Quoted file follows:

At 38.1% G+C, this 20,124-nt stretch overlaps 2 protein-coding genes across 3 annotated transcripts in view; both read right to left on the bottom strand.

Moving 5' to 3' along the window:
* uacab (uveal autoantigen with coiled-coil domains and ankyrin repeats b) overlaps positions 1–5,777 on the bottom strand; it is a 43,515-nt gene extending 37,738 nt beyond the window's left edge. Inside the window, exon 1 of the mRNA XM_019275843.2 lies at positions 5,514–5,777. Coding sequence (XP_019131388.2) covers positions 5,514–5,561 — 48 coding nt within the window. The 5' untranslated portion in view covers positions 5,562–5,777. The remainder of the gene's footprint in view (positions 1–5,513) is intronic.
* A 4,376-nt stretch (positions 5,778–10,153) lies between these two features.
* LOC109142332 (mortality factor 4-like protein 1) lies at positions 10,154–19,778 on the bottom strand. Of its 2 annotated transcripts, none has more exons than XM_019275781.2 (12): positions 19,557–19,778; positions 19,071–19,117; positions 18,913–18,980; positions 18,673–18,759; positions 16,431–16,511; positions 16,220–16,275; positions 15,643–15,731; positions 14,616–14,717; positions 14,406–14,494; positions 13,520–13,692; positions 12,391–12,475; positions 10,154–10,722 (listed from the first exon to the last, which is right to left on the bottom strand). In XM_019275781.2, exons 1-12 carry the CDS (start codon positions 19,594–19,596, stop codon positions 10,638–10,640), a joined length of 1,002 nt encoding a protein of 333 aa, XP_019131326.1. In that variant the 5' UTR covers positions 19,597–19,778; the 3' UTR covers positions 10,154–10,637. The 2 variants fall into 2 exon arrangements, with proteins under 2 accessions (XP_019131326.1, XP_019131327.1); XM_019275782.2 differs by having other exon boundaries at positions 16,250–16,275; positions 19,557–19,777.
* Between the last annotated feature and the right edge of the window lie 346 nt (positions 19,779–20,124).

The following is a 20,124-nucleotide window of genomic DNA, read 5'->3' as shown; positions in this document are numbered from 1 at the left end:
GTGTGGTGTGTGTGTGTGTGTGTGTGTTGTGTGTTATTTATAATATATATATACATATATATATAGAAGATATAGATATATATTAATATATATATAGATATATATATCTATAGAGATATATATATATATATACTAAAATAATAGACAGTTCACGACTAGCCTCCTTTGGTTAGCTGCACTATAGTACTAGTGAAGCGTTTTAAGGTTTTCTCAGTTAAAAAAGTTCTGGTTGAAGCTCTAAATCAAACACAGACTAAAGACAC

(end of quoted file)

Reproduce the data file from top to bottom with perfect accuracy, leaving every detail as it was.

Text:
At 38.1% G+C, this 20,124-nt stretch overlaps 2 protein-coding genes across 3 annotated transcripts in view; both read right to left on the bottom strand.

Moving 5' to 3' along the window:
* uacab (uveal autoantigen with coiled-coil domains and ankyrin repeats b) overlaps positions 1–5,777 on the bottom strand; it is a 43,515-nt gene extending 37,738 nt beyond the window's left edge. Inside the window, exon 1 of the mRNA XM_019275843.2 lies at positions 5,514–5,777. Coding sequence (XP_019131388.2) covers positions 5,514–5,561 — 48 coding nt within the window. The 5' untranslated portion in view covers positions 5,562–5,777. The remainder of the gene's footprint in view (positions 1–5,513) is intronic.
* A 4,376-nt stretch (positions 5,778–10,153) lies between these two features.
* LOC109142332 (mortality factor 4-like protein 1) lies at positions 10,154–19,778 on the bottom strand. Of its 2 annotated transcripts, none has more exons than XM_019275781.2 (12): positions 19,557–19,778; positions 19,071–19,117; positions 18,913–18,980; positions 18,673–18,759; positions 16,431–16,511; positions 16,220–16,275; positions 15,643–15,731; positions 14,616–14,717; positions 14,406–14,494; positions 13,520–13,692; positions 12,391–12,475; positions 10,154–10,722 (listed from the first exon to the last, which is right to left on the bottom strand). In XM_019275781.2, exons 1-12 carry the CDS (start codon positions 19,594–19,596, stop codon positions 10,638–10,640), a joined length of 1,002 nt encoding a protein of 333 aa, XP_019131326.1. In that variant the 5' UTR covers positions 19,597–19,778; the 3' UTR covers positions 10,154–10,637. The 2 variants fall into 2 exon arrangements, with proteins under 2 accessions (XP_019131326.1, XP_019131327.1); XM_019275782.2 differs by having other exon boundaries at positions 16,250–16,275; positions 19,557–19,777.
* Between the last annotated feature and the right edge of the window lie 346 nt (positions 19,779–20,124).

The following is a 20,124-nucleotide window of genomic DNA, read 5'->3' as shown; positions in this document are numbered from 1 at the left end:
GTGTGGTGTGTGTGTGTGTGTGTGTGTTGTGTGTTATTTATAATATATATATACATATATATATAGAAGATATAGATATATATTAATATATATATAGATATATATATCTATAGAGATATATATATATATATACTAAAATAATAGACAGTTCACGACTAGCCTCCTTTGGTTAGCTGCACTATAGTACTAGTGAAGCGTTTTAAGGTTTTCTCAGTTAAAAAAGTTCTGGTTGAAGCTCTAAATCAAACACAGACTAAAGACAC